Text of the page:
A spin-off from the protracted dispute between French food giant Groupe Danone and its estranged partner, Hangzhou Wahaha Group, sees the mainland firm involved in a heated legal battle with auditing firm KPMG.
Wahaha sued KPMG in two mainland courts last year over asset-freezing actions taken by the auditing firm after being appointed a receiver by overseas courts - in the British Virgin Islands and Samoa - in 2007 as a result of writs taken out by Danone.
Last week, KPMG issued an apology to Wahaha in a newspaper advertisement after the mainland courts ruled against the asset-freezing orders and upheld the decisions following appeals by the auditing firm.
However, on another page in the same newspaper, KPMG announced that it would 'seek grievance' - the format for a final appeal under mainland civil law in this case. KPMG said it fully respected the judgment of the two mainland courts and made the public apology to the three Wahaha firms involved. Meanwhile, it insisted it had the legal right to file a grievance with the Supreme People's Court.
Wahaha condemned the move. 'KPMG's trick of making an apology and at the same time a public declaration of seeking grievance ... is a provocation of China's judiciary system,' it said.
Wahaha's strongly worded statement reignited memories of the public spat between the mainland beverage firm and the French food giant.
Observers believe it is a prelude to another public relations war as the key judgment in the Danone case - an arbitration in Stockholm to resolve the contractual disputes - is expected this month. KPMG declined to comment on Wahaha's statement as legal procedures are under way. A Danone spokesman declined to comment on the lawsuit, but stressed that KPMG was appointed by the overseas courts and needed to report to them, not Danone.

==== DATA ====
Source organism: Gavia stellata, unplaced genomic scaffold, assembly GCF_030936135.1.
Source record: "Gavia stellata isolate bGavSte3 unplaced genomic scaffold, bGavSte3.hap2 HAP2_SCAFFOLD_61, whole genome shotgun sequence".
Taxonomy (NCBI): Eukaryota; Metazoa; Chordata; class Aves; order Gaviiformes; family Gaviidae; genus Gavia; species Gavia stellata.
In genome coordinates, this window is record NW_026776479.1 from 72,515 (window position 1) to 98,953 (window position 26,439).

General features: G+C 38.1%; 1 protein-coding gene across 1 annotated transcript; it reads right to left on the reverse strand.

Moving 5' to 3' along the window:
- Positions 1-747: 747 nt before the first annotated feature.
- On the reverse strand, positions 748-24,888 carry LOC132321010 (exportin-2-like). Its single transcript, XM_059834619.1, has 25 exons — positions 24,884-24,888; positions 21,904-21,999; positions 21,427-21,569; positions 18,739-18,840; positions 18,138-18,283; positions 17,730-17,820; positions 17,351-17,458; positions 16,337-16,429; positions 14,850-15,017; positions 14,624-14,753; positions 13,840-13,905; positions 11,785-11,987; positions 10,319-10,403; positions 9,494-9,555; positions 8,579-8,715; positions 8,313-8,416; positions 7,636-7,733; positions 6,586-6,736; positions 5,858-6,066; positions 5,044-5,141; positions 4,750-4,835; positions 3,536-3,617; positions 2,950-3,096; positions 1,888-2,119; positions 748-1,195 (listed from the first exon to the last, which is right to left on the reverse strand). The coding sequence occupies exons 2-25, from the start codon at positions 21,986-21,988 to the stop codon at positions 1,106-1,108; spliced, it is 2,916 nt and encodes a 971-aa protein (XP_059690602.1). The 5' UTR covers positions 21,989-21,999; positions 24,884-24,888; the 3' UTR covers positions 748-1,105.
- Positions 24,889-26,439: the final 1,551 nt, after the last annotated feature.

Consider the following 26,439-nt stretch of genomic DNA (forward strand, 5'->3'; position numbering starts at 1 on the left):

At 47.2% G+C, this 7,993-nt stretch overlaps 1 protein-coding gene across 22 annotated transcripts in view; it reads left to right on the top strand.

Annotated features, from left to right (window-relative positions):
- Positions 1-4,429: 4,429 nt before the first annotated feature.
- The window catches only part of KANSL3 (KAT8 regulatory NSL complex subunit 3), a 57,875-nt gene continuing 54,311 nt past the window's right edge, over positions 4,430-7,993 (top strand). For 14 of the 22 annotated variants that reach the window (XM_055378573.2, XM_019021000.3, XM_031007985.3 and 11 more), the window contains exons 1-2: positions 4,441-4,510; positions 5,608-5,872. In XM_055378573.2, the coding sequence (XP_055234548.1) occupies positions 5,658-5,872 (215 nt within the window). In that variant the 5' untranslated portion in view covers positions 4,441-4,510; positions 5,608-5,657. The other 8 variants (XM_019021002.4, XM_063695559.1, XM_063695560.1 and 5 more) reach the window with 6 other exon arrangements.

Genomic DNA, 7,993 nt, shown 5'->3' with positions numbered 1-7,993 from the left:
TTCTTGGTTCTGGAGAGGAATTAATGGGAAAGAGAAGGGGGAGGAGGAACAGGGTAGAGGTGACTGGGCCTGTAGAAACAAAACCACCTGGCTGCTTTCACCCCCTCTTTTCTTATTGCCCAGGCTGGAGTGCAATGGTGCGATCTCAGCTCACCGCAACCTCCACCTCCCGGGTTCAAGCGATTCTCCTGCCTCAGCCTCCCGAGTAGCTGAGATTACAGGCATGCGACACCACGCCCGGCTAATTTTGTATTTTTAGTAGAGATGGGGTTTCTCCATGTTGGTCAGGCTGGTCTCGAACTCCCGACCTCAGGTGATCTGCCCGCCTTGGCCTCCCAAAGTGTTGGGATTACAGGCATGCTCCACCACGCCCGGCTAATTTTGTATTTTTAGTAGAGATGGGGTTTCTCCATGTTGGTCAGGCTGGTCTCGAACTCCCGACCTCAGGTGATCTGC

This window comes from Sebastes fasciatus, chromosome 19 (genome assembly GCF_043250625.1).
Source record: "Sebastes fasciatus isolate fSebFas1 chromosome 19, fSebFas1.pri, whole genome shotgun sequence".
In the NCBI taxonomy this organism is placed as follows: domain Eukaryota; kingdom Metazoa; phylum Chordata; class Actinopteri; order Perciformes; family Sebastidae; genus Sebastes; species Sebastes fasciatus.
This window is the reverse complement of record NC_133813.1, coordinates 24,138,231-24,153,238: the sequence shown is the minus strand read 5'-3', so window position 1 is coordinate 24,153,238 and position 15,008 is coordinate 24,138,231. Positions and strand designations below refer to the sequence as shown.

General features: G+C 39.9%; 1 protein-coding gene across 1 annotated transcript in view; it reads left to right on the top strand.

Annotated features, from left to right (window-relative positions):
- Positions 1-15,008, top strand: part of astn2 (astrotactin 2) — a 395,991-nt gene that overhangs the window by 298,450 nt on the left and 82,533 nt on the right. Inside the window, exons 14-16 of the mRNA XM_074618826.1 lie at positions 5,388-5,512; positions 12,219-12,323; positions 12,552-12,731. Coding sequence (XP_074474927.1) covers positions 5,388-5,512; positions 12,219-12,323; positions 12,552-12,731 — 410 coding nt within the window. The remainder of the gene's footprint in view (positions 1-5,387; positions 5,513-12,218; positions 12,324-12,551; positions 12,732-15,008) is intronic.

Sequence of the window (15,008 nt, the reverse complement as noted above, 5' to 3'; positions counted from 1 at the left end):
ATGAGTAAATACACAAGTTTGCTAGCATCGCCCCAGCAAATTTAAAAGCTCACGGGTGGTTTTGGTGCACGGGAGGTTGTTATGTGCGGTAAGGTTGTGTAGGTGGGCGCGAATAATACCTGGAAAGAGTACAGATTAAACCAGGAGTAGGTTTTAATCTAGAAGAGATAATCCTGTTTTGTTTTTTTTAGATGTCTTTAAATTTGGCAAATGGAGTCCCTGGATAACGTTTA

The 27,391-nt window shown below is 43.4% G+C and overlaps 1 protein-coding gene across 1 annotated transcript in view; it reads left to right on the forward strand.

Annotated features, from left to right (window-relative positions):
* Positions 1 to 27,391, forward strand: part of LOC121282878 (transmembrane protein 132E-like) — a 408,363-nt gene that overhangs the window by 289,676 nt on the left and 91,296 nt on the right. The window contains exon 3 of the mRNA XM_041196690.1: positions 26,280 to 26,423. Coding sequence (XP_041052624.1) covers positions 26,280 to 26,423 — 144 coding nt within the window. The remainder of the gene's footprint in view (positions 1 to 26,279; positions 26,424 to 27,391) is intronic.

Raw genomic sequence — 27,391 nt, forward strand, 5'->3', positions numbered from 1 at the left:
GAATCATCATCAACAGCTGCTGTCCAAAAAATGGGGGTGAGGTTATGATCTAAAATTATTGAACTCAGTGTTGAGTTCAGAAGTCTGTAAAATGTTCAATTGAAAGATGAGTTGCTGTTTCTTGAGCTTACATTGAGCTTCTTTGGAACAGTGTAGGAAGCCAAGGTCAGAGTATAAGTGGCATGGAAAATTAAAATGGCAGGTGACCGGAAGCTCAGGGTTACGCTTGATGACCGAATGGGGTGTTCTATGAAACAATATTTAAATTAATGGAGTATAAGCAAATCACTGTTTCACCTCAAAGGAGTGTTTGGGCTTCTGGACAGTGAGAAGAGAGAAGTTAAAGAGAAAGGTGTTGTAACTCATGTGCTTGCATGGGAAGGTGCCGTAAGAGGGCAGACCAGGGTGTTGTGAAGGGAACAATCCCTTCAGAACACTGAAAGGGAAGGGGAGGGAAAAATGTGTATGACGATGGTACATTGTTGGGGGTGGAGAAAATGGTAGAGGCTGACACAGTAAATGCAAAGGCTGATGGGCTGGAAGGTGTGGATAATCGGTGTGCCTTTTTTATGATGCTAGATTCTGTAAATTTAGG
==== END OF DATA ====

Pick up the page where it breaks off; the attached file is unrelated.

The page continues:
The receivership and asset-freezing orders were suspended by the British Virgin Islands court last year, pending the outcome of appeals by Danone.
Since the disputes began in April 2007, Danone has sued Wahaha and chairman Zong Qinghou (left) in courts around the world including the British Virgin Islands and California.
Wahaha, on the other hand, has filed cases in mainland courts. So far, the firm has won all the lawsuits on the mainland.
Danone accused Wahaha of setting up 77 parallel operations outside their 39 joint ventures to sell Wahaha-branded products such as soft drinks and bottled water.